New Fund Turns Tax Foreclosure Bucks into Affordable Homes
Non-profits, county collaborate on Grand Traverse’s big need
February 18, 2011 | By Glenn Puit
Great Lakes Bulletin News Service
Glenn “Paparazzi” Puit/MLUI
|Waitress and student Sarah Harkness pays high rent to live in downtown Traverse City so she can bike to work and school.|
Sara Harkness was once homeless in Traverse City.
She slept in her car. She slept on a couch in Meijer’s. She couch-surfed and lived in places she was not comfortable living in.
But with help from the Students in Transition program at Traverse City Alternative High School—and armed with a genuine commitment to make it in life—the 24-year-old now has a solid chance to achieve her goals. She works as a waitress and goes to school while renting a home in downtown Traverse City.
Her biggest challenge? Making her $850 a month rental payment.
“I’m pleased to live where I can ride my bike to school and work,” said Ms. Harkness, who uses student loans and Bridge Card assistance to survive. “What would I do (without the student loans)? I don’t know. I don’t have anywhere else to go.”
Helping young people like Sara find housing that is both affordable and close to where they work is a major goal of a new movement in this part of northern Michigan.
Two months ago, Grand Traverse County officials took a very promising step in that direction by establishing the Grand Traverse County Affordable Housing Trust Fund. The fund is a unique financing mechanism for building or rehabbing housing: It stockpiles money from tax foreclosure sales in the county, and then invests in affordable housing projects that could help keep young people like Ms. Harkness in the city.
Sarah Lucas, an affordable housing policy specialist for the Northwest Michigan Council of Governments, said the trust fund has already collected $195,000 from tax foreclosure sales. The money has already helped the county win a matching grant from the federal government. It will be used to build new housing that’s priced for working families with low and moderate incomes.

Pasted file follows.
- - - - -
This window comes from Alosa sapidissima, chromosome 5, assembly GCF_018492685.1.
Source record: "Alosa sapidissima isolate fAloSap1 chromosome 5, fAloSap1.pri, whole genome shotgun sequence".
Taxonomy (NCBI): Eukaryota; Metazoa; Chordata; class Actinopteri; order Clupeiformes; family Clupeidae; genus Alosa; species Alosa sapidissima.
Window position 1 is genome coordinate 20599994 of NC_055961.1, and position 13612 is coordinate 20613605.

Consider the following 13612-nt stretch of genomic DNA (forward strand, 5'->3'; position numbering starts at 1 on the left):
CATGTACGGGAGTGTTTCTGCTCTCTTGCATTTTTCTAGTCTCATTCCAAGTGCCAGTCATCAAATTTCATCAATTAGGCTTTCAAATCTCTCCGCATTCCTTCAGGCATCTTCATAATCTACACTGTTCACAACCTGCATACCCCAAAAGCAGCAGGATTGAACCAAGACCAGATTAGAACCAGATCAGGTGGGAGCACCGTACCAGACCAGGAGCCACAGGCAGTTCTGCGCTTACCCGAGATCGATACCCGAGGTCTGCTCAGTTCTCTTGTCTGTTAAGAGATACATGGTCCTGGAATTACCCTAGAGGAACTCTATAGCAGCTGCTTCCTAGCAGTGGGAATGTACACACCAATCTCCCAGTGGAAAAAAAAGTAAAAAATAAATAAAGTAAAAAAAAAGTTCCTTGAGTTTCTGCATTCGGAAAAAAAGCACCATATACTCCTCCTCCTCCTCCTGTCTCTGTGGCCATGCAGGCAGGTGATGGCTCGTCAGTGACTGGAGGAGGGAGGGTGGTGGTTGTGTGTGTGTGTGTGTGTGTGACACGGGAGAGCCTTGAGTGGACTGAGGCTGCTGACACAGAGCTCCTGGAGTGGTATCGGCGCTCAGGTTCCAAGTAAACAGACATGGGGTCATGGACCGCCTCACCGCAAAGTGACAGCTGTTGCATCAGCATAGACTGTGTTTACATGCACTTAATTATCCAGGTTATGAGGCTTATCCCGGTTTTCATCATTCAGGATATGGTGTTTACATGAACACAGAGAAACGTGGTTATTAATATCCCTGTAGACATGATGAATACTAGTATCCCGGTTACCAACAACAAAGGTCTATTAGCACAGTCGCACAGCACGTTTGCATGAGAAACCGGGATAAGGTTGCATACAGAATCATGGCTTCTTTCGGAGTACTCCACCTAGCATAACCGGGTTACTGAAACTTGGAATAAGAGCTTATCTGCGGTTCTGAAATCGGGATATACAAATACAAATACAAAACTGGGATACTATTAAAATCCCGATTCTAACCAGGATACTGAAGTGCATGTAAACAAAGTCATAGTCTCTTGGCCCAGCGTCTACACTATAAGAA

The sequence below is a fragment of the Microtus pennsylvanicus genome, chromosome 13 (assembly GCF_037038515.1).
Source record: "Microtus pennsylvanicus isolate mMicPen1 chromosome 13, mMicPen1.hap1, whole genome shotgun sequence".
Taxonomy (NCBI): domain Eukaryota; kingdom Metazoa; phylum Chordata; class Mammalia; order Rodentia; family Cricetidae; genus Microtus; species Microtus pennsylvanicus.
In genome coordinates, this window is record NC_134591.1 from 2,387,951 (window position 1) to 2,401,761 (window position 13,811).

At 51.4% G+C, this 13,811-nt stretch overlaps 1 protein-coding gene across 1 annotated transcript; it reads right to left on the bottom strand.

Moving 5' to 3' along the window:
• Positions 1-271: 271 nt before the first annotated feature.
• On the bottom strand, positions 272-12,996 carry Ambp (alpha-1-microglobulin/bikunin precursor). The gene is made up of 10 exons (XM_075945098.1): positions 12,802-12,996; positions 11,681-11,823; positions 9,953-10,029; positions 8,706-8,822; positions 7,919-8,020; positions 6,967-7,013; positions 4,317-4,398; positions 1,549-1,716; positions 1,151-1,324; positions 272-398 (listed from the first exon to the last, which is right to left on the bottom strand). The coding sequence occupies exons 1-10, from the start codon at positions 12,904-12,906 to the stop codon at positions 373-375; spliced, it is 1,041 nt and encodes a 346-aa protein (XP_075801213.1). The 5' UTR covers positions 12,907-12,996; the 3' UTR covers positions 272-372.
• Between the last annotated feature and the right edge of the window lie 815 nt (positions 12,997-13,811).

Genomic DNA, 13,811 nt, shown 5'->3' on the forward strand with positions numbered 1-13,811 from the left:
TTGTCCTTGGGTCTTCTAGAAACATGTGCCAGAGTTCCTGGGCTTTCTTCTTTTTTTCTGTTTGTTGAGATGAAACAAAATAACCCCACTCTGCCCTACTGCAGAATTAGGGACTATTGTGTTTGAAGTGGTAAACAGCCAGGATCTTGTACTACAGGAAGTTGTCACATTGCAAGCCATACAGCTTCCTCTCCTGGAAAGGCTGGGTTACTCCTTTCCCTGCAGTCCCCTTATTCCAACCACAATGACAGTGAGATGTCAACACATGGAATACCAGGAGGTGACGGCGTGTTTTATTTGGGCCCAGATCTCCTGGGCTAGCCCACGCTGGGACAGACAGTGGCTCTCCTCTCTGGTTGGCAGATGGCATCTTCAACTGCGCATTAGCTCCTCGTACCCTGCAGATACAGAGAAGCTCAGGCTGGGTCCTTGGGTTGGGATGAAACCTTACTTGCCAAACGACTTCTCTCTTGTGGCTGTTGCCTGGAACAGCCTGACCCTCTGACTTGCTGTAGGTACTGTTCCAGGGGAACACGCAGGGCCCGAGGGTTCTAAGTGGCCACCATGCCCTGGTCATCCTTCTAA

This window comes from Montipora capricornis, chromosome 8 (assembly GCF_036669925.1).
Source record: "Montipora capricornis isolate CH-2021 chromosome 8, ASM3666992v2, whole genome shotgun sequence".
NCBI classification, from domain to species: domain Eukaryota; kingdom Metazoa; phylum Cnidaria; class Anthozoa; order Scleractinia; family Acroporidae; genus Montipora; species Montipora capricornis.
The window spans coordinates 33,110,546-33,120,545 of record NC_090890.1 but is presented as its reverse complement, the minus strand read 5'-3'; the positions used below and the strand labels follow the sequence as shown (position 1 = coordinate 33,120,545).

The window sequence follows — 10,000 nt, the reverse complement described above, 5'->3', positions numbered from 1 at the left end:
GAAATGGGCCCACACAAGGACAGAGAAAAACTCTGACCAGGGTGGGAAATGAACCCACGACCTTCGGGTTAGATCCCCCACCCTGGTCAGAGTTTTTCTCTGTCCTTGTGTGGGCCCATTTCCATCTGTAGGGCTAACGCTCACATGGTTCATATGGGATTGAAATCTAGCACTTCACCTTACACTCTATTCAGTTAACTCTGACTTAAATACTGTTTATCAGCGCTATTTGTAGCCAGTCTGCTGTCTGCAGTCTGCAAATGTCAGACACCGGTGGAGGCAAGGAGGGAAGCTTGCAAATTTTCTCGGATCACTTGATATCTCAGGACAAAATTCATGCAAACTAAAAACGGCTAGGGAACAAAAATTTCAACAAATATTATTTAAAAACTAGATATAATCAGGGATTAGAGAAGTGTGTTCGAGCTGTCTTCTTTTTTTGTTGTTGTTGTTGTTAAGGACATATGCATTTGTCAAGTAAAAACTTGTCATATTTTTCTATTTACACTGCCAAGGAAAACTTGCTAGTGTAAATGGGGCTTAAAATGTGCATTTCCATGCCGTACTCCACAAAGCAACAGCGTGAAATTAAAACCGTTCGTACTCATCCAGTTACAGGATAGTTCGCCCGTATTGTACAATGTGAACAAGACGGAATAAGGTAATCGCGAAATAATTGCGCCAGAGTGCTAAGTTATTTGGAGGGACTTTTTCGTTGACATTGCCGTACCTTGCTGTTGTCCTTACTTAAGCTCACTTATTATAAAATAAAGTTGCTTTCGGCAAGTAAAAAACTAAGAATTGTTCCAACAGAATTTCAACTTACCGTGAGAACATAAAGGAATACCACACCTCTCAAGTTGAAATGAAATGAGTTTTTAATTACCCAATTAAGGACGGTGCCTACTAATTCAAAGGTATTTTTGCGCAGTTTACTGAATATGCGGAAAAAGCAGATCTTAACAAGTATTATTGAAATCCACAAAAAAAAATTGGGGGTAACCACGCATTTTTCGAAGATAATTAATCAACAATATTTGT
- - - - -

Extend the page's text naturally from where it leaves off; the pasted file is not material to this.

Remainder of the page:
Generally, that means families of four that earn less than $45,000 a year. In this part of the state, that turns out to be a lot of people.
“A really big portion of our work force falls into that category,” Ms. Lucas said. “We have a lot of police officers, teachers, firefighters, retail clerks, and bank tellers and a lot of service occupations in the area.”
A Step Toward a Vision
As the county’s affordable housing trust fund grows, Ms. Lucas and other advocates for centrally located, reasonably priced housing say they expect it will prove to be an important step in implementingThe Grand Vision—the two-year, citizen-based land use and transportation project that produced a 50-year outline for growth in the six-county Grand Traverse region.
More than 15,000 people participated in The Grand Vision, and a strong majority surveyed said they wanted more affordable housing in their region. Eighty-one percent of participants said they wanted that growth in existing community centers, while 64 percent wanted more walkable neighborhoods.
That strong support could be used to help address the great need for more housing options in the six-county region covered by The Grand Vision. At least 59 percent of Grand Traverse County’s 90,000 residents meet the guidelines for needing affordable housing. That means they are paying more than a quarter of their household income on their rent or mortgage.
In fact, Traverse City and Grand Traverse County need nearly 600 new, affordable rental units, according to a comprehensive 2009 assessment. Many housing advocates view the county’s housing trust fund as a strong first step in getting those units in the pipeline.
People concerned about housing are taking other steps, as well. A collaborative team of housing professionals from across the region is meeting as the Affordable Housing Network to help implement The Grand Vision’s housing goals.The network team is looking at ways to leverage the trust fund—that is, using its capital as a way to attract more developers and, with them, additional money and investment.
“We want to have this revolving fund,” said Jean Derenzy, director of the county’s Land Bank Authority, and a network member. She says that means “loans that would be paid back.”
The Fine Print